The boys called it quits around five so we could get ready to go to a friends local fundraiser, and Lee could have dinner with his family. I even did my hair (sort of) and makeup. I actually looked like this after. I normally look like your friendly bridge monster on the weekends, which Lee can attest to. The poor guy had to see it…two days in a row. I am yet to decide if my poor husband is immune to it yet, or if he’s secretly suffering. Or if he just thinks I’m a babe no matter what. Let’s go with that one. I should tell you that after eight years together I still think my husband is still handsome as the dickens if not more so, but particularly first thing in the morning. I’m not sure he even knows that. He will now.
I am so off base here right now. I really need to get back on track. Deck post.
After Lee and Andy had finished the basics of the structure of the deck, Andy got back to work putting the structural support for the actual decking in. Then.
Then my friends – decking!
About this time, Lee came over again to help Andy put the rest of the decking on. So let’s just fast forward to that part. Oh wait, but first I have to tell you that Andy apparently saved every screw from when we first got the decking so he could re-use them and so they would match perfectly.
I wouldn’t say I was concerned by any means, but I was just curious what it would be like to have synthetic decking. It. Is. Fantastic. I’m serious. The upside is that it is so smooth, and comfortable on your feet. I truly love it. I love not having to worry about splinters anymore, and I just love how it feels on bare feet. The downside is that the dogs left marks in it in no time, and it’s expensive if you have to buy it. The expensive part is the reason we won’t be putting it on our full length porch on the other side of the house, unless we somehow score a ton of it for free again but I doubt that.
Once the decking was on it was time to build stairs. Because of the way the stairs are in relation to our walk way it was a wonky calculation from what I gathered between Lee doing math on a scrap piece of wood and Andy running scenarios on his computer. They ended up with a comfortable set of stairs to work with and got to cutting it out. First was the test fit to see how well their calculations worked out, before fulling cutting the treads out.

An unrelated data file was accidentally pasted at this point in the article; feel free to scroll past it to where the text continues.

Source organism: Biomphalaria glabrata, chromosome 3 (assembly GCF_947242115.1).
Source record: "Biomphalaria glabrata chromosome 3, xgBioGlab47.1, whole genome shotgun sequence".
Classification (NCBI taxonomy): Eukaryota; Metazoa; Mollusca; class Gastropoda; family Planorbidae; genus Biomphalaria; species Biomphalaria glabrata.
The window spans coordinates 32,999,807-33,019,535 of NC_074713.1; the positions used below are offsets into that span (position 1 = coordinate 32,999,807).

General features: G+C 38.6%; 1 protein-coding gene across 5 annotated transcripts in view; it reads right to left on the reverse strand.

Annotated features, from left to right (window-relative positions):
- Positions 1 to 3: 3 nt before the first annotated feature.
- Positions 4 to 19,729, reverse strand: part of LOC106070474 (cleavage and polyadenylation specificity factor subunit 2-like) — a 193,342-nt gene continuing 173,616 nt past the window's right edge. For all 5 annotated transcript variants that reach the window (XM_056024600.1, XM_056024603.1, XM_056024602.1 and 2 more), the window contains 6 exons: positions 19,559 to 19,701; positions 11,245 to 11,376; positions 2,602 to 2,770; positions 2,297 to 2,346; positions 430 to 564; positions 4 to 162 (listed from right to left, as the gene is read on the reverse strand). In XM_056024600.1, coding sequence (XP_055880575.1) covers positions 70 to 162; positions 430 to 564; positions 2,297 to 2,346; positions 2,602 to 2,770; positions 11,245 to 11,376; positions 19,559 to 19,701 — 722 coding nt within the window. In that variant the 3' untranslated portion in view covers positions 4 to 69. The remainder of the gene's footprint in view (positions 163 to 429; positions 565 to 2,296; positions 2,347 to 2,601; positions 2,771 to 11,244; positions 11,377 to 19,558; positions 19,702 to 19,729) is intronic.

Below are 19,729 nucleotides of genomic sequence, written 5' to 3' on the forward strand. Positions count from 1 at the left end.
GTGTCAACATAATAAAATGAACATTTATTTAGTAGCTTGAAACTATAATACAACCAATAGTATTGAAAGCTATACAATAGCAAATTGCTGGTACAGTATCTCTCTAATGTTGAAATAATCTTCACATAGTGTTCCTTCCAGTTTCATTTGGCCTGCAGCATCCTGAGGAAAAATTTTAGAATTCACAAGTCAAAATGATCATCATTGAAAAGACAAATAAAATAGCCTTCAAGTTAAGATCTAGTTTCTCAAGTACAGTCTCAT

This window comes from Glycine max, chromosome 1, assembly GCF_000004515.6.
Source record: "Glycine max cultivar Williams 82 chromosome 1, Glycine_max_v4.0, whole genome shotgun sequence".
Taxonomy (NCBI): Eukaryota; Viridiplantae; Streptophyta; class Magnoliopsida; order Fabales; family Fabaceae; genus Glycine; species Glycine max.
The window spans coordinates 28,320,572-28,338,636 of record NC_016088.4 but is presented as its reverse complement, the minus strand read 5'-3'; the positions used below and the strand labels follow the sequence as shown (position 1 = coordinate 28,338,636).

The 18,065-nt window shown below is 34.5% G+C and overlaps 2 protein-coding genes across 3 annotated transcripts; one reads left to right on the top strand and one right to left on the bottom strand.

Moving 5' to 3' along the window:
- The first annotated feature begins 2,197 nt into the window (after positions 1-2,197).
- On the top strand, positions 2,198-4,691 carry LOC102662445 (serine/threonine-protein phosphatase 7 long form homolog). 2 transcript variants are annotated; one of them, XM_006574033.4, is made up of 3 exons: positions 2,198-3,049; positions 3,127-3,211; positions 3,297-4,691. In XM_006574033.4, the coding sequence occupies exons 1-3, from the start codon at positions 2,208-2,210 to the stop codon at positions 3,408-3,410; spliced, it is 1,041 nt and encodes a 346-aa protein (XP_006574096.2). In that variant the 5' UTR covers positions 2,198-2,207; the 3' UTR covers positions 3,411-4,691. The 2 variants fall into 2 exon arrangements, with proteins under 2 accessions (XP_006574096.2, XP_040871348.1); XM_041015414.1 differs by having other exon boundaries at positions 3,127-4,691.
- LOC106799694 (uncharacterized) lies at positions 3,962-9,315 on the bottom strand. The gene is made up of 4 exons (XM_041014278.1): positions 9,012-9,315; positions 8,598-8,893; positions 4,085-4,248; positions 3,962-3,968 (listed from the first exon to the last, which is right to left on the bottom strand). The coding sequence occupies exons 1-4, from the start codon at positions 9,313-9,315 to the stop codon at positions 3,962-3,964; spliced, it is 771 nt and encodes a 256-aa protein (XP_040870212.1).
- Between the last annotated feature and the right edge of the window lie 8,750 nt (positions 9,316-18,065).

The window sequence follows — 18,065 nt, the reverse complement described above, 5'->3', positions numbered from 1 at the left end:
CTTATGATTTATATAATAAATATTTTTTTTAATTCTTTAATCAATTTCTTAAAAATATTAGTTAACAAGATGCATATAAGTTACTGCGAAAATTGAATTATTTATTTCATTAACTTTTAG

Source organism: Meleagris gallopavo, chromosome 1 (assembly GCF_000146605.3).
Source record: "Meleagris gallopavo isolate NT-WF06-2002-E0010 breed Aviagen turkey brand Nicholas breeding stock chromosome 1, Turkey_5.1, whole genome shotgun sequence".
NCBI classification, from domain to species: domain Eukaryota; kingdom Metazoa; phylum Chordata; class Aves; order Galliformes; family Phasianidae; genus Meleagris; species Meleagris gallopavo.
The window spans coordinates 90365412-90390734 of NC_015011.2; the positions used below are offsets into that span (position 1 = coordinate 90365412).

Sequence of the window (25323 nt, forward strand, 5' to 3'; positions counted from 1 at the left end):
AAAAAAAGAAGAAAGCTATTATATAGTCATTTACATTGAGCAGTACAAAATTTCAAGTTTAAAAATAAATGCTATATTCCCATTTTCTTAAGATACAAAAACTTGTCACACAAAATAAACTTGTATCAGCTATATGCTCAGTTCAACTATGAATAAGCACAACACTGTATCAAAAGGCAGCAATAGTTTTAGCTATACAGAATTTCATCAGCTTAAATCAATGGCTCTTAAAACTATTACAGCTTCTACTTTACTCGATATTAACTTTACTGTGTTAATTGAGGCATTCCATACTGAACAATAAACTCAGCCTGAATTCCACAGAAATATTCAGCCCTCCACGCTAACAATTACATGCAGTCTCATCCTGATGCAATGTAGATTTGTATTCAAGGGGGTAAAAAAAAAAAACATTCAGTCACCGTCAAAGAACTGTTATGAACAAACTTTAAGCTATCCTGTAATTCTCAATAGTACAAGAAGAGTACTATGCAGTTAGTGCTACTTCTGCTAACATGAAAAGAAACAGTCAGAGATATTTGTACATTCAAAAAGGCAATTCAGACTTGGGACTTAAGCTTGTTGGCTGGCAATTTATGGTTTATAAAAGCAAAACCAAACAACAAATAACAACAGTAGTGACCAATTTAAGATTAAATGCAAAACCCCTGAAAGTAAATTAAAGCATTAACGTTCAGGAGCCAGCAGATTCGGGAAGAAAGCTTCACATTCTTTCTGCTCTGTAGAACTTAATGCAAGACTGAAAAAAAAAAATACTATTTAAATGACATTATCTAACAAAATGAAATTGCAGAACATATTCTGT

They nailed it on the first time, and Andy cut the treads out. While he was doing this he gave me a tip for you guys. It’s real easy to use a skilsaw or sawzall to cut these, but your bound to over cut or go off course. He recommends cutting treads almost all the way with a skilsaw but leaving just enough to hold it, and then using a handsaw to cut the rest of it out. It’s more work but you will get a cleaner and nicer tread with very little risk to over cuts, which you will see in your staircase.
Another simple common sense tip is once you have one side of your stairs cut out perfectly don’t bother trying to re-draw everything on perfect for the other side, just use the correct side as a template.
After the boys were done with this, they got one side up using a hanging metal brace specifically meant for this purpose, Andy said it’s called a Simpson Strap, and then put the other side up and leveled it.
The boys had me take this photo because they got it level the very first try, or as I believe they called it “nuts on” (sorry Gram). Boys. Also, the walk way is not square to the stairs and that’s something we’re saying “who cares” about right now, and will likely not care about for years to come. Once we get the house finished and work a little more on the landscaping and hardscaping we’ll probably take the stairs off in one piece and fix the path to be square, but for now…meh.
After a while the attention spans were going. So out came the tractors. Specifically, our 1969 Holder from Eddie Nash in New Hampshire which has a story all of it’s own for another day. Lee does not own a tractor. Lee should own a tractor. This photo proves why.
This is about where this post ends. The boys used the old treads from the previous stairs as temporary treads for these stairs. On a side note, does anyone remember how delicious Columbo yogurt was? Especially the vanilla?For now here’s a reminder of what we started with and where we are now. I love it already and it’s not even done.
Oh, and Rosie likes to run full tilt from the house, over the deck and launch into the yard. Launching is sort of her thing, and I’m pretty sure she thinks we made her a giant launching pad. I’ll let her have it, for now. She’ll be pretty upset when those rails go on.
I, on the other hand, will be thrilled. Counting down the days to a nice dinner and a cool drink on the new deck. I have the best husband in the history of husbands. Lee’s pretty cool too.